This showed up in my email today:
I want to eat healthy, local food but I have no time, not much money and no clue how to pull it off. What can I do?” – pretty much everyone
Yes..yes…have heard this SO many times, often from my own mouth. I’ve done A LOT in the past year to actually make this a reality for our family. It isn’t easy. It takes time and thought and research and experimenting. It takes baby steps and small changes. But it can be done.
Things I do to put real (unprocessed), whole, nutritious (preferably local) food on our table:
- Cook from scratch. Refuse to by boxed despite the temptation. Yes, there may be some questionable meals in the beginning experimenting stages but it does get better! 😉 My biscuits are now bomb.com (as my hubby would affectionately say!).
- Make my own bread. This is still touch and go for me. With the amount of work on my plate this one sometimes falls by the wayside.
- Cook a whole chicken and then turn the bones into broth. This has saved us the most amount of money. A $6 chicken can feed our family 2-3 meals and I get about 8-10 cans (baggies) of broth out out of the deal…an extra $6-10 savings.
- Use in season vegetables from a local farmer. We sourced one who is selling us produce for $1 per pound. Beat that supermarket!
- Grow a garden. This one seems like a no-brainer but if you want to actually grow one and NOT waste money check out this book: Mini Farming: Self-Sufficiency on 1/4 an Acre.
- Learn to can. Put up food in it’s season while it is the most inexpensive. Sometimes this is as simple as chopping and freezing. Or it can be elaborate as making wonderful preserves or marinara’s.
- Buy in bulk. No, not the warehouse clubs. I’m talking take that tax refund check, run it down to your local CSA or meat farmer and buy a share when the bulk money is there. Pre-order CSA veggies to be delivered weekly. Bring home 1/2 a cow and freeze it. Order a side of pig and have bacon, chops, ribs for the whole year!
- Learn to waste nothing. Chopping veggies? Onion, garlic, carrot, celery, and herb ends can go into a freezer baggie and be used when preparing stock. Other veggie/fruit waste can be turned back into rich soil through compost. (Who wants to buy compost?) Fat from your pig you ordered can be turned into lard and put up for the year for delicious biscuits, pie crusts, cookies and for popping popcorn. Kids don’t like bread heels? Chuck them in the freezer until you have enough to make bread pudding or dry them on the counter top and turn into bread crumbs. I even came across a lady who turned her extra chicken feet into stock!!!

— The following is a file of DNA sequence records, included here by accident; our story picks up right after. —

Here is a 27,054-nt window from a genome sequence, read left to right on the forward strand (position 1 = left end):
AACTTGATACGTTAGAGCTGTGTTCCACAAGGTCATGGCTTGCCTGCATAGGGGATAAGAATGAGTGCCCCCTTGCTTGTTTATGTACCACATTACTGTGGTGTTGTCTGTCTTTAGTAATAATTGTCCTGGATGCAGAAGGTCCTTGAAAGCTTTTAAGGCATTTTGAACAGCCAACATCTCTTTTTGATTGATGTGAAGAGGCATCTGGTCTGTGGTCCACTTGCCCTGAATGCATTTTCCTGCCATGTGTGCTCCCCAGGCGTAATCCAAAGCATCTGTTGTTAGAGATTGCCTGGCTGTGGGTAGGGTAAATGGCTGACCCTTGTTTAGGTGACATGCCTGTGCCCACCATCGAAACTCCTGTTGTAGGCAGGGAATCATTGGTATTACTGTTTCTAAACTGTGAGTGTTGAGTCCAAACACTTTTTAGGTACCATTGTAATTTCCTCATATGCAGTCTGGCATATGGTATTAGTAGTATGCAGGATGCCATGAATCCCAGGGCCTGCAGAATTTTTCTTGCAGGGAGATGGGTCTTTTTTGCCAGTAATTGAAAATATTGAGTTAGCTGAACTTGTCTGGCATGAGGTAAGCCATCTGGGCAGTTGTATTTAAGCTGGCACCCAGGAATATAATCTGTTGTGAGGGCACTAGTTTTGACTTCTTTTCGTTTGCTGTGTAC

- Source Raw Milk. Still working on this one. But when we do…oh man. That same money spent on not-so-nutritious pasteurized milk can be used on super nutrient dense milk that can also be used to make cream, butter, sour cream, buttermilk, yogurt, farmer’s cheese, cottage cheese, and cream cheese. This is the largest percentage of where our grocery dollar disappears to so I am excited to try and shave in this particular area.
- Learn to hunt. This is a new skill my husband will be taking up this fall. Permits are usually low cost and this is a self-sufficiency skill that is a lost art. Possible deer meat for a year? Maybe a turkey? This is meat you can take to the bank.
- Eat your local weeds. Did you know purslane is a wonderful addition to salads? And it is probably growing right now in your front yard. What about dandelion omelletes? Chicory root coffee? Have fun experimenting and exploring your own back yard. Read: The Forager’s Harvest: A Guide to Identifying, Harvesting, and Preparing Edible Wild Plants
Together, we’re sending a message to our nation’s leaders that too many people live in communities where it’s harder to buy fruit than Froot Loops.”
BE THE CHANGE YOU WANT TO SEE!”